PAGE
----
The results of the study principally confirm the still very vivid internationalization process in the examined industry sectors.
On average, 45 per cent of the production sites of the machinery and plant engineering sector and 66 per cent of the production sites of the automotive supplier industry are located outside of Western and Central Europe. Thus, the production is already hugely distributed – and there is an upward trend. There is an apparent dependency between the customers and the industries that results from the high degree of internationalization.
The examined markets will experience medium-term changes: The interviewed companies plan to locate new production sites primarily in East Asia and South America. South Asia is also growing, but only half as much as South America, whereas Eastern Europe and Russia have stagnated.
Distribution of production sites:
According to the study, twelve of the examined companies currently operate at least one production site in South America, and 24 in East Asia (including Southeast Asia). In the next few years these numbers will increase so that there will be 18 production sites in South America (50 per cent increase) and 29 in East Asia (20 per cent increase). Although the number of production sites in Eastern Europe will remain the same, fewer companies will produce there: only 20 of the 22 companies that currently operate at least one production site there will continue to produce in Eastern Europe.
Investments in new production sites
Overall, the interviewed companies plan to open 55 new production sites and to close 13 old production sites: Therefore, the number of production sites will increase by 42. More than half of this net increase will take place in East Asia, where 20 new production sites are scheduled to be constructed. The high growth rates in East Asia confirm that this region has become an inevitable production location for local industries. However, there are differences between the examined sectors: The majority of these new productions sites (15 in total) are being built by the automotive industry, whereas the engineering industry only plans to erect five new sites. The next highest capacity gain is planned in South America where eleven new production sites are scheduled to be built. Here, the automotive supplier industry experiences the biggest growth rate again, with nine of the new sites planned. Five new production sites are planned in South Asia where expansion is smaller but generally positive. The distribution of closures is interesting: The number of new production sites and the number of closures are quite balanced in North America as well as in Western and Central Europe – eight new sites and eight closures. This also applies to Eastern Europe and Russia.
In the medium term, regarding new investments in production sites for the machinery and plant engineering sector and the automotive supplier industry, emerging markets in the Eastern European region will experience a similar saturation to that of the highly developed markets of Western Europe and North America. According to the participants of the study, Eastern Europe and Russia are comparatively less likely to improve their relevance as industry production sites. Nevertheless, internationalization of production progresses quickly due to the construction of new production sites: The planned 55 new production sites that will be added to the already existing 385 production sites constitute a capacity increase (measured in production sites) of 14 per cent gross, and after deducting the closures still roughly eleven per cent.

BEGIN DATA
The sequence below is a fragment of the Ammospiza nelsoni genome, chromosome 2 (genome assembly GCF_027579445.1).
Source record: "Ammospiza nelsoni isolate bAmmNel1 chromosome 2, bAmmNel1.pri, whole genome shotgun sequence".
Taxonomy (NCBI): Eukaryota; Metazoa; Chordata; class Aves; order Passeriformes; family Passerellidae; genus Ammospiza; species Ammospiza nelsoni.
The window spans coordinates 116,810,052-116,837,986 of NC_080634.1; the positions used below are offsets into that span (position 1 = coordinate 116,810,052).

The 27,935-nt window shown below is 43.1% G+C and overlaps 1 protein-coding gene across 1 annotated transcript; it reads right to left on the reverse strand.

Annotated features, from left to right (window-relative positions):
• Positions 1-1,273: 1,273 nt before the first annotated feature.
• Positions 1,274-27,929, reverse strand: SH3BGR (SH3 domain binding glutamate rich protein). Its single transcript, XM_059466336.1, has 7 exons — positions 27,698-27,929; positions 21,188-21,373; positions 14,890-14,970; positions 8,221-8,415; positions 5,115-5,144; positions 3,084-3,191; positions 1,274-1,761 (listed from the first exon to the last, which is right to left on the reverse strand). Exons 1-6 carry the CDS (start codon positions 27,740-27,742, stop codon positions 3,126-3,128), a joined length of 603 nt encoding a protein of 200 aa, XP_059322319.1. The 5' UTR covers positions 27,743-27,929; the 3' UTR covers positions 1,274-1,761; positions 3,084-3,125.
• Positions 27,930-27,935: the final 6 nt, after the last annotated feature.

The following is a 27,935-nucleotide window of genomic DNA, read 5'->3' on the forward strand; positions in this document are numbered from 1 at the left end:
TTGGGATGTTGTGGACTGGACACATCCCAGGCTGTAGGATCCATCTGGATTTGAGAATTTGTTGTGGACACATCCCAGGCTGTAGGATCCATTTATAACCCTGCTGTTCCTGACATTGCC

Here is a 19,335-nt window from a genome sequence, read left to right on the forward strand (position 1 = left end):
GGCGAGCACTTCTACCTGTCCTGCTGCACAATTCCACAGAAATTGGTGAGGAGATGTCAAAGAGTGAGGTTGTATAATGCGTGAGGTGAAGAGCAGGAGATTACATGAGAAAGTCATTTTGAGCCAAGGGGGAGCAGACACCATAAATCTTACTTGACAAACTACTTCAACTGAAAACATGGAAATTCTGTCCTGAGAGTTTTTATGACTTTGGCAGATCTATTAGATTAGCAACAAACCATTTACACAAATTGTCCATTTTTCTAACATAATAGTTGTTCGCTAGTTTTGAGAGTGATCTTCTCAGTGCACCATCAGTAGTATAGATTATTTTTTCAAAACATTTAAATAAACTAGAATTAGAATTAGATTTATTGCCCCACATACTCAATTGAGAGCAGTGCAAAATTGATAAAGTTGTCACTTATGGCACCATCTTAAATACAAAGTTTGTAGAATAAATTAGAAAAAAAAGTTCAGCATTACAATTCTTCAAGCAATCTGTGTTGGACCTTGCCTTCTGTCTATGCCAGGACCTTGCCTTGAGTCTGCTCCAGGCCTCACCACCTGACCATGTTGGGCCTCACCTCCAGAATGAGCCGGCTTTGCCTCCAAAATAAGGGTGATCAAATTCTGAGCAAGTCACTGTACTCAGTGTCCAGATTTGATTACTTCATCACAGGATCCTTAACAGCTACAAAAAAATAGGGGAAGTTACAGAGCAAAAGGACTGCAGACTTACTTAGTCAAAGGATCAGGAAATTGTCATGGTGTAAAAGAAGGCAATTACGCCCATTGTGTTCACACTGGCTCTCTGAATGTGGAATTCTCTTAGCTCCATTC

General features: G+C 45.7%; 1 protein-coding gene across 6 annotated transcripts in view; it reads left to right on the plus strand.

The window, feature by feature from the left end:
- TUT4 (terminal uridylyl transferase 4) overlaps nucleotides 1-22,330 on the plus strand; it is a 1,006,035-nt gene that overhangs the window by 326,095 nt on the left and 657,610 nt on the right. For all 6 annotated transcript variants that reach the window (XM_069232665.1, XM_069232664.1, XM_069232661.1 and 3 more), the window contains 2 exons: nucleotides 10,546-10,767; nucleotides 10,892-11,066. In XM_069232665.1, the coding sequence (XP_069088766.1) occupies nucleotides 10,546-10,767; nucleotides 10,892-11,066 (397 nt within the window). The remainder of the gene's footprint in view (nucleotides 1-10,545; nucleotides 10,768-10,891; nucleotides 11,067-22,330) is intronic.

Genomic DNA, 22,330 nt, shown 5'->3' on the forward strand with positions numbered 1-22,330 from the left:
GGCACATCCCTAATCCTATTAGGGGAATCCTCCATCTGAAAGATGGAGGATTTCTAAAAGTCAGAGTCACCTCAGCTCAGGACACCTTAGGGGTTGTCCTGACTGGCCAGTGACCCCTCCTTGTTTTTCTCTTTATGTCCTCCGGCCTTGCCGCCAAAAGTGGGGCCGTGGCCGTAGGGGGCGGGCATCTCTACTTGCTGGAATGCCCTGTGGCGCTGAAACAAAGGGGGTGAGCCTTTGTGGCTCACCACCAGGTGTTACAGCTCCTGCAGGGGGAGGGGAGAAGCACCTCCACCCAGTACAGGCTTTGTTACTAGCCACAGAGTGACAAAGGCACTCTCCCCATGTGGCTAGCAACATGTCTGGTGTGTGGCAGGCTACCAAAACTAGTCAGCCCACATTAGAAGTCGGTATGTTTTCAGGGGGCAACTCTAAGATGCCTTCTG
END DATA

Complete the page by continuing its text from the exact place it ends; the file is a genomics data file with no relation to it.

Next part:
As expected, the study demonstrates that those who stand to lose out from this development are traditional industrial countries such as North America, and those in Western and Central Europe. Surprisingly, neither Eastern Europe nor Russia will profit from the additionally created capacities. According to the investment plans of the interviewed companies, the winners are principally East Asia, especially China, and South America. South Asia, primarily India, also profits from scheduled investments, though to a lesser extent. The expectations of the participants concentrate on these regions.
Shifting in sourcing practices
Developments in the procurement sector differ from planned investments in new production sites: Western and Central Europe are currently the most dominant regions regarding the distribution of suppliers. On average, roughly 56 per cent of all suppliers are from this region. East Asia occupies the second place with approximately 15 per cent, followed by Eastern Europe with almost 13 per cent and North America with approximately 11 per cent. Interestingly, 15 per cent of the interviewed companies stated that more than 50 per cent of their suppliers are already located outside of Western and Central Europe. In accordance with a more conservative attitude regarding production sites, the machinery and plant engineering sector tends to obtain their parts largely from suppliers that are located in Western and Central Europe: 63 per cent of the suppliers are located in this region.
The expected trend for the procurement sector is also a rather modest growth for the traditional markets in North America, Central and Western Europe as well as Eastern Europe, whereas East Asia displays a substantial growth of 15 per cent over five years. Surprisingly, South Asia, e.g. India, is expected to have a far higher potential in the procurement market in comparison to the investments in production sites. The growth in procurement is estimated to be at least 17 per cent. However, at present, this only counts for a very small basis for procurement: Only approximately one per cent of the participants’ suppliers are currently located in this region.